"John is now 9 years old and has outgrown his rickets, malnutrition and bloated tummy." Joanne told us, "I do not blame the orphanage. It was clean, the caretakers did truly care. But food was definitely an issue for the first 2 years. Fortunately, I have to beg him to come in from playing to eat dinner now! He's all boy and all healed from that time."
Children growing up in extreme poverty or neglectful home situations often display the behaviors of hoarding and hiding food. Not knowing when or where their next meal might come from, these children cleverly learned a way to ensure their survival at the most basic of levels.
Adoptive parents who open their home and hearts to nurture a child in need may feel aggravated, annoyed, or confused to find food and empty wrappers stashed and hidden away under pillows and in dresser drawers. With consistent and loving reminders there is plenty of food in their new home, this behavior will more often than not easily subside. Infrequently, a child may eat very little.but a great variety. The sheer abundance and variety of foods makes choosing a 'snack' an overwhelming experience for a child. They may want one bite of yogurt, an orange slice, a granola bar.leaving much behind and frustrating parents about the 'waste'. It's important, always, to realize this behavior will pass.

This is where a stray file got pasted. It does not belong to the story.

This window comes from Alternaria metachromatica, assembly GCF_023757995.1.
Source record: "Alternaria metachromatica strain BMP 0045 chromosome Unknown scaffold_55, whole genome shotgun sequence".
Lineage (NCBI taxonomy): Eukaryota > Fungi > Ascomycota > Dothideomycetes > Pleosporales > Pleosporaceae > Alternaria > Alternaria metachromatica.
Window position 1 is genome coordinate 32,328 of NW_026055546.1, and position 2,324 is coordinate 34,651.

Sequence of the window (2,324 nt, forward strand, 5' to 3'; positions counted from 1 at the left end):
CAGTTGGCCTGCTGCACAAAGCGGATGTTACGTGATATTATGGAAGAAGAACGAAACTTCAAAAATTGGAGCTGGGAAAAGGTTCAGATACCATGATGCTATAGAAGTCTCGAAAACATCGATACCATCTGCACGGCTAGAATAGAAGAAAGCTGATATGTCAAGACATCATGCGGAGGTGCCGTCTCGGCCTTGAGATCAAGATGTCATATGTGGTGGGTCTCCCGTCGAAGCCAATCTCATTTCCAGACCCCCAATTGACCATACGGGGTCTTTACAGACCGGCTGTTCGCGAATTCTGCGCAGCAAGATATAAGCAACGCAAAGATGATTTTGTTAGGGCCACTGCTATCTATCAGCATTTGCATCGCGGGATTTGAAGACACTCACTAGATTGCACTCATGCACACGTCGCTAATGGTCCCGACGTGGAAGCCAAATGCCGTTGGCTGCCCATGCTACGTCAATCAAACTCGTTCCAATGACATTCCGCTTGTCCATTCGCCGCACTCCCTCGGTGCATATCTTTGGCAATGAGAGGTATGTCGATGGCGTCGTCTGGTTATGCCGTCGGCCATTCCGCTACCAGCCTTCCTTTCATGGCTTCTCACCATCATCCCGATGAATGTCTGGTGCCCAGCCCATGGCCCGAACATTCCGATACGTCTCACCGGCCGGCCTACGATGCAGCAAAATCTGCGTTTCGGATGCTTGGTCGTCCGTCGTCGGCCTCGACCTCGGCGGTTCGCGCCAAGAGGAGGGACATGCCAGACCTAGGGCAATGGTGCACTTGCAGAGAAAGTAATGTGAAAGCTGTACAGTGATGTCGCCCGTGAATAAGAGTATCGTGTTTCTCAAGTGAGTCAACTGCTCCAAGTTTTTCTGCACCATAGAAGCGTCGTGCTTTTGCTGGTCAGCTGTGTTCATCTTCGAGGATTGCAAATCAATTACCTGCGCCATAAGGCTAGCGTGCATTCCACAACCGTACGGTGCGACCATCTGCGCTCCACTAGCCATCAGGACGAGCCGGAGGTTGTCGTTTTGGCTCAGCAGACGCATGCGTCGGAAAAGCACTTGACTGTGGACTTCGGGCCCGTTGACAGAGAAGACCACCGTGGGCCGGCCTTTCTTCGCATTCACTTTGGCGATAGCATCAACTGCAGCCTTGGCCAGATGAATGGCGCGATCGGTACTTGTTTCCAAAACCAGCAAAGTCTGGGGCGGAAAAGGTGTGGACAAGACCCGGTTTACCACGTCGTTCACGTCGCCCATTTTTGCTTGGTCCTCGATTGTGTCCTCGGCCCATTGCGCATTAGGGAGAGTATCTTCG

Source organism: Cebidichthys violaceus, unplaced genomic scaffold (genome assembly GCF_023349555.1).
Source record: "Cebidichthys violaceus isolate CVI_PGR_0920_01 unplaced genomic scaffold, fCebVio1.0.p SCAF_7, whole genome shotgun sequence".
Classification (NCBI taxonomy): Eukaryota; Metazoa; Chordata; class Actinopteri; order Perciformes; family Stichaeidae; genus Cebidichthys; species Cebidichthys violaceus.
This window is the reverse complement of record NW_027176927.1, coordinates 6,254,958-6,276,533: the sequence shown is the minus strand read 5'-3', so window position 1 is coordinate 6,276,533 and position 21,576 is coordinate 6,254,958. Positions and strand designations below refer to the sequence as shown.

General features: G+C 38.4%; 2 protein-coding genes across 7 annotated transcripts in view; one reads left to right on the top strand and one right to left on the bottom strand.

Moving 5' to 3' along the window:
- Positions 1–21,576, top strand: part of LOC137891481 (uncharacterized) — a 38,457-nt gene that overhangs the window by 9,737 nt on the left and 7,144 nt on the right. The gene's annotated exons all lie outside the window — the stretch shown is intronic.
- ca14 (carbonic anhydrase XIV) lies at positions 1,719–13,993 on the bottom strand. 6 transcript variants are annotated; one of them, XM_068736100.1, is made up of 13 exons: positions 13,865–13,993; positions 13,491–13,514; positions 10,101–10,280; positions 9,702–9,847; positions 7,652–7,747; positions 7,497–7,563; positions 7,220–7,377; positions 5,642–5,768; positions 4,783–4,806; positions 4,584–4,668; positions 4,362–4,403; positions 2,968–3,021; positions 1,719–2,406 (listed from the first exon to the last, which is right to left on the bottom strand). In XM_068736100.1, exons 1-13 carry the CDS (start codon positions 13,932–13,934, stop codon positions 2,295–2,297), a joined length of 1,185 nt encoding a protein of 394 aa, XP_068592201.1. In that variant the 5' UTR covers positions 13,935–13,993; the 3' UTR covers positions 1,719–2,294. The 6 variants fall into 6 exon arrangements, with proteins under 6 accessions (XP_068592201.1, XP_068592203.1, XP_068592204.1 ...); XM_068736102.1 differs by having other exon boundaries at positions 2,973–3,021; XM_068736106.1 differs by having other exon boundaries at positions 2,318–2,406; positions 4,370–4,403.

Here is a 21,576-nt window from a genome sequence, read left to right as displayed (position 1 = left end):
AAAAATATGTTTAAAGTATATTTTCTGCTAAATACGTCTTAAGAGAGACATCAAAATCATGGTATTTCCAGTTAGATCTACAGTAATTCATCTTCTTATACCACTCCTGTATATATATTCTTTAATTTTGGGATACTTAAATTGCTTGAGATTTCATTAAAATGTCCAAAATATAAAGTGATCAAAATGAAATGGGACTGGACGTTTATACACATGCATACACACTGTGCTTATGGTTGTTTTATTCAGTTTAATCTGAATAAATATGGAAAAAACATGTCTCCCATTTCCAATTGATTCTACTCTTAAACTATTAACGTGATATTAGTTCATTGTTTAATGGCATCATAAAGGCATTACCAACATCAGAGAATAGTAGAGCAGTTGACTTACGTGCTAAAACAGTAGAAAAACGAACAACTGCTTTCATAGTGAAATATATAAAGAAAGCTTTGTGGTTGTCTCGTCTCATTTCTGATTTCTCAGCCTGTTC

One often cited piece of advice from one adoptive parent to another is to simply allow the child, regardless of mess or stomach upset, to eat freely, often, and have total control over at least one area that stores food. A cabinet that the child can open, or a bowl on the table with 'free' snacks that can be accessed at any time, gives the child their first control over food and this often leads to a decrease in hoarding/gorging behaviors.
Cathy Hoover adopted her daughter from China at age 23 months . "She had definitely known hunger. She was the size of a 9 month old, except for her tummy. While in China , Carly could out-eat most men that I had known. When she came home, it took her months to get used the idea of food being plentiful. She would actually growl at her brother (aged 3 1/2) if he got too close to her when she was eating."
Eight years later, Hoover reports, "Carly's eating eventually slowed down. She's now a slim 10 year old with a healthy appetite and a ready smile at the dinner table ."